Not too long ago, a friend texted me and asked for my opinion on something. As soon as we started talking on the phone, I realized my friend was going through a really rough time.
So I started offering advice.
I went into full on problem solving mode. And let me tell you, these were some good solutions!
I was feeling pretty proud of myself for being able to come up with some creative fixes on the spot.
However, as our conversation continued, I could tell my friend was getting annoyed.
And then I started getting annoyed.
I mean these were some really top notch suggestions! What was the issue here?
Suddenly, I realized that my friend didn’t actually want advice or solutions at that moment. My friend just wanted to feel like someone had their back and was on their side and that I was listening. In other words, my friend wanted me to sit and listen to their experience of discomfort and suffering with compassion.
What is compassion exactly?
The English word compassion does not mean “with passion” as it is sometimes explained. It actually comes from the Latin word compatī, which means “to suffer with.”
While compassion is sometimes used interchangeably with the word pity, that’s not quite it either. Pity has a different, sometimes negative, connotation. Compassion is not the same thing as feeling sorry for someone. It is about empathy and the ability or heart-felt desire to understand someone else’s feelings and experience and to be fully present for them.
Compassion is one of the four keys to peace.
In Sanskrit the word for compassion is karuṇā. It is an important part of Buddhist practice as one of the Brahmavihārās, also known as the sublime attitudes or the four immeasurables. The sublime attitudes are also known as the four keys to peace in the Yoga Sūtra of Patañjali.
Sūtra 1.33 says:
maitrī karuṇā mudito-pekṣāṇāṁ-sukha-duḥkha puṇya-apuṇya-viṣayāṇāṁ bhāvanātaḥ citta-prasādanam
There are a number of great and compelling translations and accompanying commentary on these words but the basic gist is that we can find peace by cultivating these four qualities:
maitrī = friendliness
karuṇā = compassion
mudita = sympathetic joy
upekṣā = equanimity
It’s easy to see how it is a worthy goal to cultivate these qualities in our relationship with others and the outer world at large.
It’s often a bit tricker to answer yoga’s call to cultivate these qualities towards ourselves. Yet, compassion isn’t just for other people.
As you might have suspected from my earlier story, I’m a problem solver by nature. I like to take action and get things done. However, no matter how much satisfaction I get from solving my own problems, sometimes a rush to action can leave me feeling unsettled. Just like in the story about my friend, I know I need to offer myself moments of comfort and compassion, not always solutions and actions alone.
But this is SO HARD!
Compassion on the Meditation Cushion
The foundational Buddhist meditation practice of mindfulness known as śamatha or “tranquility of the mind” is a technique for cultivating a sense of equanimous steadfastness. In the Four Ways to Arahantship Sutta, one of the “Numerical Discourses” of Buddhist scripture, we learn that the one way to advance along the path to enlightenment is vipassana-pubbangamam samatham. In English, notice the things that cause your suffering and then sit with those things in calm abiding.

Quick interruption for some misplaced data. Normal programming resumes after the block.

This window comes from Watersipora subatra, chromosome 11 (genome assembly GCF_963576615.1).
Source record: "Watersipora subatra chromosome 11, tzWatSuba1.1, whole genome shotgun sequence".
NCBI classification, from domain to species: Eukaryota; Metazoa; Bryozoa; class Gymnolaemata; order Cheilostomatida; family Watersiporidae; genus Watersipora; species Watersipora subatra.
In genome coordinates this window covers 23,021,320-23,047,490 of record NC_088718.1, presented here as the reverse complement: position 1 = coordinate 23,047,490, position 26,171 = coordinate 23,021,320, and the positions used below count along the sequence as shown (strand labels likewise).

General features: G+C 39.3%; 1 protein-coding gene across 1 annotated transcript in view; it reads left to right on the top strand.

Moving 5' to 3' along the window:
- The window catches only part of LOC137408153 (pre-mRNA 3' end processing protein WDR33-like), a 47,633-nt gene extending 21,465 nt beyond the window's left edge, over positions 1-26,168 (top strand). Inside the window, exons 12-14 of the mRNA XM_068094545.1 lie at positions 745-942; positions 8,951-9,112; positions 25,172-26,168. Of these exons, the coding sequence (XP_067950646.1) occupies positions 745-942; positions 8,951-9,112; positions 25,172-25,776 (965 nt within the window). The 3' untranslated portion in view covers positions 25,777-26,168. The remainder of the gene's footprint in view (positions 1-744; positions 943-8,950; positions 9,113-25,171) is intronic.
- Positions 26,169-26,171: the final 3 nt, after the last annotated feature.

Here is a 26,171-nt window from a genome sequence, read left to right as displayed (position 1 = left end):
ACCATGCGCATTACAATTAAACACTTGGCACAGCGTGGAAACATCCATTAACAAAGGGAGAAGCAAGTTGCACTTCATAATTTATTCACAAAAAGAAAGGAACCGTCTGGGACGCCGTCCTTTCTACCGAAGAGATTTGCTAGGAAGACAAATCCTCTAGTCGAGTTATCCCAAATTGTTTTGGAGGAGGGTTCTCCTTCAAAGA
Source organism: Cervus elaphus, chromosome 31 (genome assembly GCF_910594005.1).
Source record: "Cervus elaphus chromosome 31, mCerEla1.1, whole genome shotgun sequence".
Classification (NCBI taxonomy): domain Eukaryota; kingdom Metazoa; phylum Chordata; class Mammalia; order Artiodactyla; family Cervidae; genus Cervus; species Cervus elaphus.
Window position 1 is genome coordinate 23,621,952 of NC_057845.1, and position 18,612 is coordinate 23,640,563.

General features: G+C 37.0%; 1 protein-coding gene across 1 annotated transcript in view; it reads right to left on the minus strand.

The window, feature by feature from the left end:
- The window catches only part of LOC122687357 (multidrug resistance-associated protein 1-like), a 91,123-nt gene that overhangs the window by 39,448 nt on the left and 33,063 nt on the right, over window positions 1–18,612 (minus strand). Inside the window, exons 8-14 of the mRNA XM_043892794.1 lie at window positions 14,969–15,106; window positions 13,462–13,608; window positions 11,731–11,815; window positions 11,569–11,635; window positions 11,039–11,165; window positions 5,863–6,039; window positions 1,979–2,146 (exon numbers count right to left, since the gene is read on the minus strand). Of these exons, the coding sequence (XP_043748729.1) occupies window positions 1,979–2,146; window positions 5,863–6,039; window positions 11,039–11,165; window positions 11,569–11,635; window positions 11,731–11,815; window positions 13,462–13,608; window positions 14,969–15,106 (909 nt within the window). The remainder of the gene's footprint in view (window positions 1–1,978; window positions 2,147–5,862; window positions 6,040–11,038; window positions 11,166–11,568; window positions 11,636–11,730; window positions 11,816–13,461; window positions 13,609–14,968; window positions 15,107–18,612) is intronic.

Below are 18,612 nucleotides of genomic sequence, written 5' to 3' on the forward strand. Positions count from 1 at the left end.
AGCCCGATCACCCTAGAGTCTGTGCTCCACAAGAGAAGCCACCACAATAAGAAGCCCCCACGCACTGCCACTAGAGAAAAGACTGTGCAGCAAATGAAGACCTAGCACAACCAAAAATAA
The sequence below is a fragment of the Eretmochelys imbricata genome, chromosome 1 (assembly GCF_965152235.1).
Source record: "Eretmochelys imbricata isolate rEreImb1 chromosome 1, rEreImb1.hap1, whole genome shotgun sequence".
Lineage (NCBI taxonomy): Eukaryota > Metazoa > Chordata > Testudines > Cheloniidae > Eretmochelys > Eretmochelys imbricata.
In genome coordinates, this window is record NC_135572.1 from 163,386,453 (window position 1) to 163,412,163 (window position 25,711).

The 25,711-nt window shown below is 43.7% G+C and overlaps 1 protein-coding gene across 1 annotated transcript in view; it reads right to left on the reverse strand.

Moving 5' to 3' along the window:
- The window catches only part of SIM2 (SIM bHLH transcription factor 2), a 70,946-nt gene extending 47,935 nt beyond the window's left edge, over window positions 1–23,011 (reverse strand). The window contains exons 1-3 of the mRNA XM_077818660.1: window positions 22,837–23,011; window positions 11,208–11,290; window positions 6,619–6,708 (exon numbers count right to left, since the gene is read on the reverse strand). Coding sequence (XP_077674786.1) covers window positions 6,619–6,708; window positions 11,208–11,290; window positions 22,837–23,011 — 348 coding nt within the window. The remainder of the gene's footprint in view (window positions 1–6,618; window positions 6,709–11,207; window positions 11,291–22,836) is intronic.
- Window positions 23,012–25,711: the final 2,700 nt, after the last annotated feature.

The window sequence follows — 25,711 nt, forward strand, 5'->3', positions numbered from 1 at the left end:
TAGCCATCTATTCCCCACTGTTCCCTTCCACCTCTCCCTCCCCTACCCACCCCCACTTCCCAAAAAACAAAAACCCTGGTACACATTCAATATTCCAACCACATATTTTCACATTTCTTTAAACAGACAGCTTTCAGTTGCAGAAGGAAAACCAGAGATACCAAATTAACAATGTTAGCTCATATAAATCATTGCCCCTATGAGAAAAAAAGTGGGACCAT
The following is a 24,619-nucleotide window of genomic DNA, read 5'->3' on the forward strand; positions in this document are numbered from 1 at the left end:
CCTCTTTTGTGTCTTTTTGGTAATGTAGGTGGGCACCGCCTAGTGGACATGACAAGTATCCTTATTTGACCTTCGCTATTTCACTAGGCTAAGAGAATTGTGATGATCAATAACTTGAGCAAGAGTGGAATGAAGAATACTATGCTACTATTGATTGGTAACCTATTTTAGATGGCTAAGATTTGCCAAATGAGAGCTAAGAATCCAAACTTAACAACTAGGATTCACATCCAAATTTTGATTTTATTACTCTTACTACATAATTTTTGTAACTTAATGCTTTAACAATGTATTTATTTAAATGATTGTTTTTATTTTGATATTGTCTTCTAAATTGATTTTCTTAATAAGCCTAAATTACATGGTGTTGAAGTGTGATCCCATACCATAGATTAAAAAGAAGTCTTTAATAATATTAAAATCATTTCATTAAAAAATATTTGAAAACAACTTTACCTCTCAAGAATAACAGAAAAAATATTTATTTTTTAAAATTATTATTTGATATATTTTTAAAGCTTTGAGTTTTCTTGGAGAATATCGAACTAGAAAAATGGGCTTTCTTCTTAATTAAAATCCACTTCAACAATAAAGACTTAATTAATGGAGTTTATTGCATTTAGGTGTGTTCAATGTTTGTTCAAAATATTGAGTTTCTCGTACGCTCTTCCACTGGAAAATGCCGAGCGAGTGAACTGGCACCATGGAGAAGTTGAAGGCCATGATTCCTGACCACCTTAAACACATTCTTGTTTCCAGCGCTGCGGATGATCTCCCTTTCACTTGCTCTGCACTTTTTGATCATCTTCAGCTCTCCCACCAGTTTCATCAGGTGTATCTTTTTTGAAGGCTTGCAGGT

The first enemy of compassion is cruelty. If you sit and begin to observe and acknowledge the causes of your suffering, the hypercritical side of mind can show up to chide or berate or lay blame elsewhere. Sometimes that voice might sound like “If only that other person would behave differently, I wouldn’t be suffering right now!”
One of my favorite lines comes from Visuddhimagga’s The Path of Purification, by Bhadantácariya Buddhaghosa, translated by Bhikkhu Ñáóamoli:
“For irritation subsides too through compassion.”
This goes for the vitriol and harsh words we direct back at ourselves too. Our inner critic can be especially cruel upon discovering that we are responsible for causing our own suffering. That inner voice might sound something like “You know this is bad behavior. Why do you keep doing this to yourself?!?”
It’s impossible to sit with ourselves, to tolerate the sources of our suffering, and feel peace without offering ourselves compassion.
The Path of Purification explains how like a farmer plowing his field, the first step is to define the scope of the work and start small. In order to become more compassionate for all, we have to start with ourselves.
Compassion on the Yoga Mat
Āsana, or posture practice, offers us a chance to practice compassion in moments of discomfort and suffering too, through the experience of our physical body.
For example, utthita trikoṇāsana, commonly known as triangle pose, invites us to notice our response to tight hamstrings.
Vṛkṣāsana (tree pose) gives us a low-risk way to explore how we respond to physical instability.
Bhujaṅgāsana, the low to the ground belly down backbend called cobra pose in English, offers us a chance to notice how it feels to open a place across our chest that we often close off and protect.
In āsana practice, we are called to notice how the perfectionists part of us show up. Yoga poses aren’t intended to be used as punishment. Instead, they are opportunities to explore the less than compassionate reactions we sometimes have. They are an exercise in shifting away from harshness and high demand towards inquisitiveness and tenderness.
Whether you are practicing handstands, restorative yoga, or sitting for your meditation practice, what happens when you just practice being with what is and you don’t try to fix anything?
Can you be with whatever you encounter with curiosity and compassion without trying to solve any so-called problems?
It’s a good thing to practice.
And in many ways, it’s the only practice there is.